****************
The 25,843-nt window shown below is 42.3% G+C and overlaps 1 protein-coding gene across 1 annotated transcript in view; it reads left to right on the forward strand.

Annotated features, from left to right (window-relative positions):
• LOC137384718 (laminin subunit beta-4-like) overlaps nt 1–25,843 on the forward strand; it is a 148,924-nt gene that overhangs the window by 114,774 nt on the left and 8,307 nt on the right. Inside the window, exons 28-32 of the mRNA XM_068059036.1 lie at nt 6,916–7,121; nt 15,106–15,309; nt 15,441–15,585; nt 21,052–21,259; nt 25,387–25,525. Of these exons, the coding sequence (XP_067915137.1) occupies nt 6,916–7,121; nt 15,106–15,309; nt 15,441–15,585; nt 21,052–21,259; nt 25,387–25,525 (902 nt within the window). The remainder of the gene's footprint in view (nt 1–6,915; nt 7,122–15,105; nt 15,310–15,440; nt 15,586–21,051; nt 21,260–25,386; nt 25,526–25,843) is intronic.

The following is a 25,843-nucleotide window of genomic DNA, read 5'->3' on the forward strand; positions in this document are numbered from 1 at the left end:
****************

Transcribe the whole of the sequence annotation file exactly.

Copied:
The 25,843-nt window shown below is 42.3% G+C and overlaps 1 protein-coding gene across 1 annotated transcript in view; it reads left to right on the forward strand.

Annotated features, from left to right (window-relative positions):
• LOC137384718 (laminin subunit beta-4-like) overlaps nt 1–25,843 on the forward strand; it is a 148,924-nt gene that overhangs the window by 114,774 nt on the left and 8,307 nt on the right. Inside the window, exons 28-32 of the mRNA XM_068059036.1 lie at nt 6,916–7,121; nt 15,106–15,309; nt 15,441–15,585; nt 21,052–21,259; nt 25,387–25,525. Of these exons, the coding sequence (XP_067915137.1) occupies nt 6,916–7,121; nt 15,106–15,309; nt 15,441–15,585; nt 21,052–21,259; nt 25,387–25,525 (902 nt within the window). The remainder of the gene's footprint in view (nt 1–6,915; nt 7,122–15,105; nt 15,310–15,440; nt 15,586–21,051; nt 21,260–25,386; nt 25,526–25,843) is intronic.

The following is a 25,843-nucleotide window of genomic DNA, read 5'->3' on the forward strand; positions in this document are numbered from 1 at the left end: